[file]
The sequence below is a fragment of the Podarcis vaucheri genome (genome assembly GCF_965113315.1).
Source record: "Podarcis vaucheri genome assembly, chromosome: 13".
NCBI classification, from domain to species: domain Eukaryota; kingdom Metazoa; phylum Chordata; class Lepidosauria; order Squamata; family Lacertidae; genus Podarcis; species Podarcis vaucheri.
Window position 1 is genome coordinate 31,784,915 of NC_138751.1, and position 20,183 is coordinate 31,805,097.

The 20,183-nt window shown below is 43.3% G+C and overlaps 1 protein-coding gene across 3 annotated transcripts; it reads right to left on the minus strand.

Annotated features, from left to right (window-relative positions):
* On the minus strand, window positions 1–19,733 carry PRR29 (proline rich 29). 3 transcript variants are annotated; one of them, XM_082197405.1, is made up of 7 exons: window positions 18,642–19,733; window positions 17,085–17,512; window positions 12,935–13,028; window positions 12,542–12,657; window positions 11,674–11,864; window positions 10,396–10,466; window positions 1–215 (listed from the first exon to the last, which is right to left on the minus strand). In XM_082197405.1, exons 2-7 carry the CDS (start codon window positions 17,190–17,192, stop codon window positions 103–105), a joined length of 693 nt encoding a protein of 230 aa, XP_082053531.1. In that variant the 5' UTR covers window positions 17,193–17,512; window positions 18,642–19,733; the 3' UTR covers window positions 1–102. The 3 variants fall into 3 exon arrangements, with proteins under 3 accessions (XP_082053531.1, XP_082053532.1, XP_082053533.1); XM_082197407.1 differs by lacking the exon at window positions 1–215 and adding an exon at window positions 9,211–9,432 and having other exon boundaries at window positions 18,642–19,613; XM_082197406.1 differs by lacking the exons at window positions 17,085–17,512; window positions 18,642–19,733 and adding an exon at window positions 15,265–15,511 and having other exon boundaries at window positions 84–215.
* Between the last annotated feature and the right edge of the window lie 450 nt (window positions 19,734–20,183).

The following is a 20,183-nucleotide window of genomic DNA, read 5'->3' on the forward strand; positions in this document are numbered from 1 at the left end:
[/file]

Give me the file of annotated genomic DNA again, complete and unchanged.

The sequence below is a fragment of the Podarcis vaucheri genome (genome assembly GCF_965113315.1).
Source record: "Podarcis vaucheri genome assembly, chromosome: 13".
NCBI classification, from domain to species: domain Eukaryota; kingdom Metazoa; phylum Chordata; class Lepidosauria; order Squamata; family Lacertidae; genus Podarcis; species Podarcis vaucheri.
Window position 1 is genome coordinate 31,784,915 of NC_138751.1, and position 20,183 is coordinate 31,805,097.

The 20,183-nt window shown below is 43.3% G+C and overlaps 1 protein-coding gene across 3 annotated transcripts; it reads right to left on the minus strand.

Annotated features, from left to right (window-relative positions):
* On the minus strand, window positions 1–19,733 carry PRR29 (proline rich 29). 3 transcript variants are annotated; one of them, XM_082197405.1, is made up of 7 exons: window positions 18,642–19,733; window positions 17,085–17,512; window positions 12,935–13,028; window positions 12,542–12,657; window positions 11,674–11,864; window positions 10,396–10,466; window positions 1–215 (listed from the first exon to the last, which is right to left on the minus strand). In XM_082197405.1, exons 2-7 carry the CDS (start codon window positions 17,190–17,192, stop codon window positions 103–105), a joined length of 693 nt encoding a protein of 230 aa, XP_082053531.1. In that variant the 5' UTR covers window positions 17,193–17,512; window positions 18,642–19,733; the 3' UTR covers window positions 1–102. The 3 variants fall into 3 exon arrangements, with proteins under 3 accessions (XP_082053531.1, XP_082053532.1, XP_082053533.1); XM_082197407.1 differs by lacking the exon at window positions 1–215 and adding an exon at window positions 9,211–9,432 and having other exon boundaries at window positions 18,642–19,613; XM_082197406.1 differs by lacking the exons at window positions 17,085–17,512; window positions 18,642–19,733 and adding an exon at window positions 15,265–15,511 and having other exon boundaries at window positions 84–215.
* Between the last annotated feature and the right edge of the window lie 450 nt (window positions 19,734–20,183).

The following is a 20,183-nucleotide window of genomic DNA, read 5'->3' on the forward strand; positions in this document are numbered from 1 at the left end: